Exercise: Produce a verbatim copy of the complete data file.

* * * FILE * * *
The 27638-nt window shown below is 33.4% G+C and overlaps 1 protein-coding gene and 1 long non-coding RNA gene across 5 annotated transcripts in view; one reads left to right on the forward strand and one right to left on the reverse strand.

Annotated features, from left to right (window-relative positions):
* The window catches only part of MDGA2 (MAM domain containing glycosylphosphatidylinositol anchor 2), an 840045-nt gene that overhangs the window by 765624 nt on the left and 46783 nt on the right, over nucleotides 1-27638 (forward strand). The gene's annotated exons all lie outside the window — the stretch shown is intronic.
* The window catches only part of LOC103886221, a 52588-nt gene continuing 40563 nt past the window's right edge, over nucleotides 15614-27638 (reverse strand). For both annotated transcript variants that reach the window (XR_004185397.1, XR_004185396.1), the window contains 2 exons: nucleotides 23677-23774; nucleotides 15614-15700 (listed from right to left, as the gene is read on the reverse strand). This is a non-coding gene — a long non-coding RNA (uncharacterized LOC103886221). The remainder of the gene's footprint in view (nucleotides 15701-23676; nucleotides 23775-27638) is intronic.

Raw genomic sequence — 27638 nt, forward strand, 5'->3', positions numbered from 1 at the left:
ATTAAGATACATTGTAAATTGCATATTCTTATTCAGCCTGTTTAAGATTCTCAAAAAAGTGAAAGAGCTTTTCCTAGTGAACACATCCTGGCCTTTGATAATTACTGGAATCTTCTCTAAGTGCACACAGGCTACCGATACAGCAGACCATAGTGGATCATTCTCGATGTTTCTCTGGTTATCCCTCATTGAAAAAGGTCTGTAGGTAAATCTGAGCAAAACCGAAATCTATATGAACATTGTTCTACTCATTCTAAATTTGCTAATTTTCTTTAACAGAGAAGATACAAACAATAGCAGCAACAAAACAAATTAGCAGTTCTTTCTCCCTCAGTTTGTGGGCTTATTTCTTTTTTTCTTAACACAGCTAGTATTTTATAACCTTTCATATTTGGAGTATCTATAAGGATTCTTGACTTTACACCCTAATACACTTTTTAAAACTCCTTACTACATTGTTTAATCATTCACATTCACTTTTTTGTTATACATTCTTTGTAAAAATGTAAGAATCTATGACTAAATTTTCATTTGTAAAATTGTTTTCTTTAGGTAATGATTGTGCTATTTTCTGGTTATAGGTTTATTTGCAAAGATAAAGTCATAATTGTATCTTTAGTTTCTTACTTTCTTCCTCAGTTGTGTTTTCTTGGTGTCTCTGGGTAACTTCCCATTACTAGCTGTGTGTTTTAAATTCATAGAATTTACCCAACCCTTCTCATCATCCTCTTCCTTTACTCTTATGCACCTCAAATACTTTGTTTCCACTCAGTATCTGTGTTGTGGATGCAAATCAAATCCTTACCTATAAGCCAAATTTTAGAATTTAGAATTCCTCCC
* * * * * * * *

The 27638-nt window shown below is 33.4% G+C and overlaps 1 protein-coding gene and 1 long non-coding RNA gene across 5 annotated transcripts in view; one reads left to right on the forward strand and one right to left on the reverse strand.

Annotated features, from left to right (window-relative positions):
* The window catches only part of MDGA2 (MAM domain containing glycosylphosphatidylinositol anchor 2), an 840045-nt gene that overhangs the window by 765624 nt on the left and 46783 nt on the right, over nucleotides 1-27638 (forward strand). The gene's annotated exons all lie outside the window — the stretch shown is intronic.
* The window catches only part of LOC103886221, a 52588-nt gene continuing 40563 nt past the window's right edge, over nucleotides 15614-27638 (reverse strand). For both annotated transcript variants that reach the window (XR_004185397.1, XR_004185396.1), the window contains 2 exons: nucleotides 23677-23774; nucleotides 15614-15700 (listed from right to left, as the gene is read on the reverse strand). This is a non-coding gene — a long non-coding RNA (uncharacterized LOC103886221). The remainder of the gene's footprint in view (nucleotides 15701-23676; nucleotides 23775-27638) is intronic.

Raw genomic sequence — 27638 nt, forward strand, 5'->3', positions numbered from 1 at the left:
ATTAAGATACATTGTAAATTGCATATTCTTATTCAGCCTGTTTAAGATTCTCAAAAAAGTGAAAGAGCTTTTCCTAGTGAACACATCCTGGCCTTTGATAATTACTGGAATCTTCTCTAAGTGCACACAGGCTACCGATACAGCAGACCATAGTGGATCATTCTCGATGTTTCTCTGGTTATCCCTCATTGAAAAAGGTCTGTAGGTAAATCTGAGCAAAACCGAAATCTATATGAACATTGTTCTACTCATTCTAAATTTGCTAATTTTCTTTAACAGAGAAGATACAAACAATAGCAGCAACAAAACAAATTAGCAGTTCTTTCTCCCTCAGTTTGTGGGCTTATTTCTTTTTTTCTTAACACAGCTAGTATTTTATAACCTTTCATATTTGGAGTATCTATAAGGATTCTTGACTTTACACCCTAATACACTTTTTAAAACTCCTTACTACATTGTTTAATCATTCACATTCACTTTTTTGTTATACATTCTTTGTAAAAATGTAAGAATCTATGACTAAATTTTCATTTGTAAAATTGTTTTCTTTAGGTAATGATTGTGCTATTTTCTGGTTATAGGTTTATTTGCAAAGATAAAGTCATAATTGTATCTTTAGTTTCTTACTTTCTTCCTCAGTTGTGTTTTCTTGGTGTCTCTGGGTAACTTCCCATTACTAGCTGTGTGTTTTAAATTCATAGAATTTACCCAACCCTTCTCATCATCCTCTTCCTTTACTCTTATGCACCTCAAATACTTTGTTTCCACTCAGTATCTGTGTTGTGGATGCAAATCAAATCCTTACCTATAAGCCAAATTTTAGAATTTAGAATTCCTCCC